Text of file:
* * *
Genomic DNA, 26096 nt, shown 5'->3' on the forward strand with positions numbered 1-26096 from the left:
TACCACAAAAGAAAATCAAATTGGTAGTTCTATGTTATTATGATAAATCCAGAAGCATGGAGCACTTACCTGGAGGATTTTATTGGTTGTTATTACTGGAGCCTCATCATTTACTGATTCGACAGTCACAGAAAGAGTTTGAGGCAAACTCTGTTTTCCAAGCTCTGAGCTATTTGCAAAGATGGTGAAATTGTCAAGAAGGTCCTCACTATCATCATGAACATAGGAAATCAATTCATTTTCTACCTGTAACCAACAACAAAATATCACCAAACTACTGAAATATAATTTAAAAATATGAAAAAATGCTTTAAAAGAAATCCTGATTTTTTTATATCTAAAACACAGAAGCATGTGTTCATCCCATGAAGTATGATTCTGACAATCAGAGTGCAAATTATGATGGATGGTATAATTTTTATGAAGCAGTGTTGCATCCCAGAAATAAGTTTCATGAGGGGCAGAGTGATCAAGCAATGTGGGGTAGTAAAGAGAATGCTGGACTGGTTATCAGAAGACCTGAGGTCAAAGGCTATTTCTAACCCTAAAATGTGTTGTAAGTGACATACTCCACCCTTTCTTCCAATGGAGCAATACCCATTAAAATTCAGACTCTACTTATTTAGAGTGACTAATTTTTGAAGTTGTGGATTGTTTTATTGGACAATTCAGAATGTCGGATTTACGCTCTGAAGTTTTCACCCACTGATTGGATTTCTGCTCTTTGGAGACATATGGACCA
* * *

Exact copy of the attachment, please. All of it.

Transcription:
Genomic DNA, 26096 nt, shown 5'->3' on the forward strand with positions numbered 1-26096 from the left:
TACCACAAAAGAAAATCAAATTGGTAGTTCTATGTTATTATGATAAATCCAGAAGCATGGAGCACTTACCTGGAGGATTTTATTGGTTGTTATTACTGGAGCCTCATCATTTACTGATTCGACAGTCACAGAAAGAGTTTGAGGCAAACTCTGTTTTCCAAGCTCTGAGCTATTTGCAAAGATGGTGAAATTGTCAAGAAGGTCCTCACTATCATCATGAACATAGGAAATCAATTCATTTTCTACCTGTAACCAACAACAAAATATCACCAAACTACTGAAATATAATTTAAAAATATGAAAAAATGCTTTAAAAGAAATCCTGATTTTTTTATATCTAAAACACAGAAGCATGTGTTCATCCCATGAAGTATGATTCTGACAATCAGAGTGCAAATTATGATGGATGGTATAATTTTTATGAAGCAGTGTTGCATCCCAGAAATAAGTTTCATGAGGGGCAGAGTGATCAAGCAATGTGGGGTAGTAAAGAGAATGCTGGACTGGTTATCAGAAGACCTGAGGTCAAAGGCTATTTCTAACCCTAAAATGTGTTGTAAGTGACATACTCCACCCTTTCTTCCAATGGAGCAATACCCATTAAAATTCAGACTCTACTTATTTAGAGTGACTAATTTTTGAAGTTGTGGATTGTTTTATTGGACAATTCAGAATGTCGGATTTACGCTCTGAAGTTTTCACCCACTGATTGGATTTCTGCTCTTTGGAGACATATGGACCA